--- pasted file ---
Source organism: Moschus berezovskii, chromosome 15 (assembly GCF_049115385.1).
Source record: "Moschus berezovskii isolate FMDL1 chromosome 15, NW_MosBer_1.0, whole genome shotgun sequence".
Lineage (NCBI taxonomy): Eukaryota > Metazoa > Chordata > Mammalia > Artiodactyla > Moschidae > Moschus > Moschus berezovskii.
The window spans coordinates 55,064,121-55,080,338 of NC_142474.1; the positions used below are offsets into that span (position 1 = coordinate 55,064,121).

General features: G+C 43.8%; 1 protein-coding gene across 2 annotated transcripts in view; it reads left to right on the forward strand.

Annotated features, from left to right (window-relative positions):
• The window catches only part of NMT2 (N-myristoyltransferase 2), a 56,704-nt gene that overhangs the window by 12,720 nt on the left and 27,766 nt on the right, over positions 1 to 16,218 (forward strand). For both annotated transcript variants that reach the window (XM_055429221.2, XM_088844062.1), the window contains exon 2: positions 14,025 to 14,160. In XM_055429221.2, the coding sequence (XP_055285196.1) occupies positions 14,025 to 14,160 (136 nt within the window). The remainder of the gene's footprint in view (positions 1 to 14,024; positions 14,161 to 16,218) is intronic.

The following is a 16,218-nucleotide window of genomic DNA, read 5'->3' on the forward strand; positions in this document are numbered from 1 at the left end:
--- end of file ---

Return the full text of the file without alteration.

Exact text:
Source organism: Moschus berezovskii, chromosome 15 (assembly GCF_049115385.1).
Source record: "Moschus berezovskii isolate FMDL1 chromosome 15, NW_MosBer_1.0, whole genome shotgun sequence".
Lineage (NCBI taxonomy): Eukaryota > Metazoa > Chordata > Mammalia > Artiodactyla > Moschidae > Moschus > Moschus berezovskii.
The window spans coordinates 55,064,121-55,080,338 of NC_142474.1; the positions used below are offsets into that span (position 1 = coordinate 55,064,121).

General features: G+C 43.8%; 1 protein-coding gene across 2 annotated transcripts in view; it reads left to right on the forward strand.

Annotated features, from left to right (window-relative positions):
• The window catches only part of NMT2 (N-myristoyltransferase 2), a 56,704-nt gene that overhangs the window by 12,720 nt on the left and 27,766 nt on the right, over positions 1 to 16,218 (forward strand). For both annotated transcript variants that reach the window (XM_055429221.2, XM_088844062.1), the window contains exon 2: positions 14,025 to 14,160. In XM_055429221.2, the coding sequence (XP_055285196.1) occupies positions 14,025 to 14,160 (136 nt within the window). The remainder of the gene's footprint in view (positions 1 to 14,024; positions 14,161 to 16,218) is intronic.

The following is a 16,218-nucleotide window of genomic DNA, read 5'->3' on the forward strand; positions in this document are numbered from 1 at the left end: